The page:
"Truly I tell you, among those born of women no one has arisen greater than John the Baptist; yet the least in the kingdom of heaven is greater than he. From the days of John the Baptist until now the kingdom of heaven has suffered violence, and the violent take it by force" (Matthew 11:11-12 NRSV).
John the Baptist, whose life and ministry was closely interwoven with that of Jesus, has been arrested by Herod Antipas. In prison he has heard of the ministry of Jesus and sends emissaries to ask if, in fact, Jesus is the Messiah. Jesus reply is simple: "Go and tell John what you hear and see" (Matthew 11:4). Jesus does not need to claim a title; the words and demonstrations speak for themselves.
Jesus then comments on the relationship between his message and that of John. John is like the last of the Hebrew prophets; among those working upward through mortal consciousness to spiritual awareness, no one has risen further. But the new consciousness Jesus teaches—the kingdom of heaven consciousness—is something entirely different. It's already present within. We don't struggle to achieve it; we simply surrender to it. And when we do, we will find that our understanding is effortlessly greater and more expansive than the fruits of religious struggle.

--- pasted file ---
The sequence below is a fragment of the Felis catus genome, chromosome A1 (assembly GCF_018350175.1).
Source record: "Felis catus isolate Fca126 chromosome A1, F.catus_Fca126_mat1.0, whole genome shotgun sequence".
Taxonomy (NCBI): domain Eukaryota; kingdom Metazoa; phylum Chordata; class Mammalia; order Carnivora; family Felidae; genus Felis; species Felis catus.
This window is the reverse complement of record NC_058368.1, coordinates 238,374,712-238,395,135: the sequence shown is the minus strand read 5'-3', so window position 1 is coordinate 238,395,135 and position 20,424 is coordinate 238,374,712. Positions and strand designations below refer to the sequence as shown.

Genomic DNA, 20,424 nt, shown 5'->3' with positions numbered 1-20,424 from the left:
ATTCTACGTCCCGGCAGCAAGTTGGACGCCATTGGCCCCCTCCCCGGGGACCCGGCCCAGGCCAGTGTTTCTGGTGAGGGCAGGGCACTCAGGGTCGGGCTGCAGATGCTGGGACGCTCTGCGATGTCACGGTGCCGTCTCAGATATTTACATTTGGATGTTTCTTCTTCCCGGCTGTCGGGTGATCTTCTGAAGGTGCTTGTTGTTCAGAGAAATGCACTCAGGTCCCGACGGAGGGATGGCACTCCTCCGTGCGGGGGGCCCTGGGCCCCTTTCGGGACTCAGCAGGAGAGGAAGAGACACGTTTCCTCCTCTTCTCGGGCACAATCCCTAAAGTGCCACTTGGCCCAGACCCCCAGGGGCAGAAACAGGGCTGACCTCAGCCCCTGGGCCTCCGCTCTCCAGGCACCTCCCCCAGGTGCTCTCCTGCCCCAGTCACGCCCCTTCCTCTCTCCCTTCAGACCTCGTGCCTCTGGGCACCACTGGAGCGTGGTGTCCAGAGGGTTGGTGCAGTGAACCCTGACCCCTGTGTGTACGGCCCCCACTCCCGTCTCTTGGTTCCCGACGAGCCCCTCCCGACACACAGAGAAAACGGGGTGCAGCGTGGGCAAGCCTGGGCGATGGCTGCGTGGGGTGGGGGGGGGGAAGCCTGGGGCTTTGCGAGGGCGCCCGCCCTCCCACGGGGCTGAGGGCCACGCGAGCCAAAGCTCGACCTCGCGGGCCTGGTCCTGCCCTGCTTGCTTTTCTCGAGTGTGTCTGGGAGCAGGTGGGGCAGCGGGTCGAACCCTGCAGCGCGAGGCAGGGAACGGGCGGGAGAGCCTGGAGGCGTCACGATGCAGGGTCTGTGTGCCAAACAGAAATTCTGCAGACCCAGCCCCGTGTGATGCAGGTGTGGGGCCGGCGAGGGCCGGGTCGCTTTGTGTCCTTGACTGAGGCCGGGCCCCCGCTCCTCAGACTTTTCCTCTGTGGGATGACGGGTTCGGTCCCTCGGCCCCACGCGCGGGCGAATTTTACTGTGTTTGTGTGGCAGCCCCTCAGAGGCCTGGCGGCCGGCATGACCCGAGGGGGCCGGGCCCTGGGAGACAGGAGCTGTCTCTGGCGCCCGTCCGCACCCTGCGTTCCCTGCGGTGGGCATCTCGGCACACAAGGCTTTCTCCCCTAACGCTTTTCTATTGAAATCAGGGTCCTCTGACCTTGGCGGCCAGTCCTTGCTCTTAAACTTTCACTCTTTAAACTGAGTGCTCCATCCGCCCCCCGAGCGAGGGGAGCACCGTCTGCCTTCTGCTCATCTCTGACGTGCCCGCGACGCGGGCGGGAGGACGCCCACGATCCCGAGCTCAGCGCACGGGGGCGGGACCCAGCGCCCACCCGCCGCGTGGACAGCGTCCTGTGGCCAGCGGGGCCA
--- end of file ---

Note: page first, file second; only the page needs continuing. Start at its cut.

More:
It's in this context, I think, that the word you question—“violence”—can be best understood. People—including John the Baptist—have felt it necessary to achieve spiritual consciousness by struggling violently to overcome the distractions and delusions of the mortal world. We often still have that attitude today—that we must struggle, fight and resist violently in order to stay centered on our spiritual path. But struggling and fighting presupposes a resistance—a force seeking to hold us back—and that supposition then becomes reality if we believe in it. The path of Jesus is not one of struggle, but one of surrender to the kingdom consciousness that already lives within us.